Mount Fuji is an attractive volcanic cone and a frequent subject of Japanese art especially after 1600, when Edo (now Tokyo) became the actual capital and people saw the mountain while traveling on the Tōkaidō road. Among the most renowned works are Hokusai's 36 Views of Mount Fuji and his One Hundred Views of Mount Fuji, as well as Utagawa Hiroshige's similarly titled 36 Views of Mount Fuji (1858). The mountain is mentioned in Japanese literature throughout the ages and is the subject of many poems. It is thought that the first ascent was in 663 by an anonymous monk. The summit has been thought of as sacred since ancient times and was forbidden to women until the Meiji Era. Ancient samurai used the base of the mountain as a remote training area, near the present day town of Gotemba. The shogun Minamoto no Yoritomo held yabusame in the area in the early Kamakura period.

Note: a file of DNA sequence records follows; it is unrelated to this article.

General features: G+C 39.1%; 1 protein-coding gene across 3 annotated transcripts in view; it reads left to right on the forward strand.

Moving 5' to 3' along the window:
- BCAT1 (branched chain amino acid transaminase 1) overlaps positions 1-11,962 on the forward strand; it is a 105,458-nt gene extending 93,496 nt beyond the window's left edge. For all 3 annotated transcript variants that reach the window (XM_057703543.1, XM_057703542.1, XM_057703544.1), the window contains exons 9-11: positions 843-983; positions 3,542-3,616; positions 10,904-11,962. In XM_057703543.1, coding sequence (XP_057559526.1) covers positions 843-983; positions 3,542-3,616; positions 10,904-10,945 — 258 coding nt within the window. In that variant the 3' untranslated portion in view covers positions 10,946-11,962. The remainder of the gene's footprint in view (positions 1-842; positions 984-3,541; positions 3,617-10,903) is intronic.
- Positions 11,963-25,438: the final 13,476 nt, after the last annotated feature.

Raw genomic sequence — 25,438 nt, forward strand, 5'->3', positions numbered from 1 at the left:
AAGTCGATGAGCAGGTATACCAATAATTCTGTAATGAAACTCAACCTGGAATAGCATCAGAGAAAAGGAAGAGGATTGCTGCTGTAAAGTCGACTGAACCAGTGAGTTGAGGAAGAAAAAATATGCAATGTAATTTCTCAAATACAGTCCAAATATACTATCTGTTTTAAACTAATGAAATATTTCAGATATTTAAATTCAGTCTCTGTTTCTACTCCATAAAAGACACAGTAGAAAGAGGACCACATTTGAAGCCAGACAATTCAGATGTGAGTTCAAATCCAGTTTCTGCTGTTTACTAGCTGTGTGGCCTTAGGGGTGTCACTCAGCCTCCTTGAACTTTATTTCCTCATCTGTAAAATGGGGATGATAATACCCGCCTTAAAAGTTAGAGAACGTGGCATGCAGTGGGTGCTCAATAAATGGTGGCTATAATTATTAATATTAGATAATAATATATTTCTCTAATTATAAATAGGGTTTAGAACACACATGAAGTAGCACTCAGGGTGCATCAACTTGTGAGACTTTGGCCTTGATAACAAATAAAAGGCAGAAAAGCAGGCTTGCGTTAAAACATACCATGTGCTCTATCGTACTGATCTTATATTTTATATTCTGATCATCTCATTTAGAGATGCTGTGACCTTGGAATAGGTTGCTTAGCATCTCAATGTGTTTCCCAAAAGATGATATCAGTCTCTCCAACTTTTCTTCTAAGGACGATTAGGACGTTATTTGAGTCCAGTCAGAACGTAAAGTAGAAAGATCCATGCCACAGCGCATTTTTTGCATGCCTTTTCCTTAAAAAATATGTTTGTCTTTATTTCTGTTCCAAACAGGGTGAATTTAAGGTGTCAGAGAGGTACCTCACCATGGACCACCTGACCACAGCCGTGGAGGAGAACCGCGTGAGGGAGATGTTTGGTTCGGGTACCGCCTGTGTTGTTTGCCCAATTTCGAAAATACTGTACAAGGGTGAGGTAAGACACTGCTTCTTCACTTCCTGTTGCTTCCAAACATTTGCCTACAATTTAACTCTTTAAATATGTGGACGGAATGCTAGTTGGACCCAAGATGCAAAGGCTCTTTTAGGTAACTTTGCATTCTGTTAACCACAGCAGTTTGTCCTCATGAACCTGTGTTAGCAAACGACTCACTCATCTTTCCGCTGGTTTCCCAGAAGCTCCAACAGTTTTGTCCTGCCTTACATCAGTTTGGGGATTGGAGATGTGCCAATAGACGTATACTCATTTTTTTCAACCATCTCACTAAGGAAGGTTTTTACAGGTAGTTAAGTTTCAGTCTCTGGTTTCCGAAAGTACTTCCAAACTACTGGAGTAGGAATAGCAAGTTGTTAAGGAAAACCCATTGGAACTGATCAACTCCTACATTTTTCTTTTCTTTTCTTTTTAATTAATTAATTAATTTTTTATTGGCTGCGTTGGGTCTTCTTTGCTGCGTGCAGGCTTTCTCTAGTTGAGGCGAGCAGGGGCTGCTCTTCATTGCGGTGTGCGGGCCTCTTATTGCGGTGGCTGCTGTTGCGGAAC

Brooklyn Museum – woodblock print of Mount Fuji The first ascent by a foreigner was by Sir Rutherford Alcock in September 1868, from the foot of the mountain to the top in eight hours and three hours for the descent. Alcock's brief narrative in The Capital of the Tycoon was the first widely disseminated description of the mountain in the West. Lady Fanny Parkes, the wife of British ambassador Sir Harry Parkes, was the first non-Japanese woman to ascend Mount Fuji in 1869. Photographer Felix Beato climbed Mount Fuji in the same year. On March 5, 1966, BOAC Flight 911, a Boeing 707, broke up in flight and crashed near the Mount Fuji Gotemba New fifth station, shortly after departure from Tokyo International Airport. All 113 passengers and 11 crew members died in the disaster, which was attributed to extreme clear air turbulence caused by lee waves downwind of the mountain. There is a memorial for the crash a short distance down from the Gotemba New fifth station. Today, Mount Fuji is an international destination for tourism and mountain climbing. In the early 20th century, populist educator Frederick Starr's Chautauqua lectures about his several ascents of Mount Fuji—1913, 1919, and 1923—were widely known in America. A well-known Japanese saying suggests that a wise person will climb Mt. Fuji once in their lifetime, but only a fool would climb it twice. It remains a popular meme in Japanese culture, including making numerous movie appearances inspiring the Infiniti logo, and even appearing in medicine with the Mount Fuji sign. In September 2004, the manned weather station at the summit was closed after 72 years in operation. Observers monitored radar sweeps that detected typhoons and heavy rains. The station, which was the highest in Japan at 3,780 metres (12,402 ft), was replaced by a fully automated meteorological system.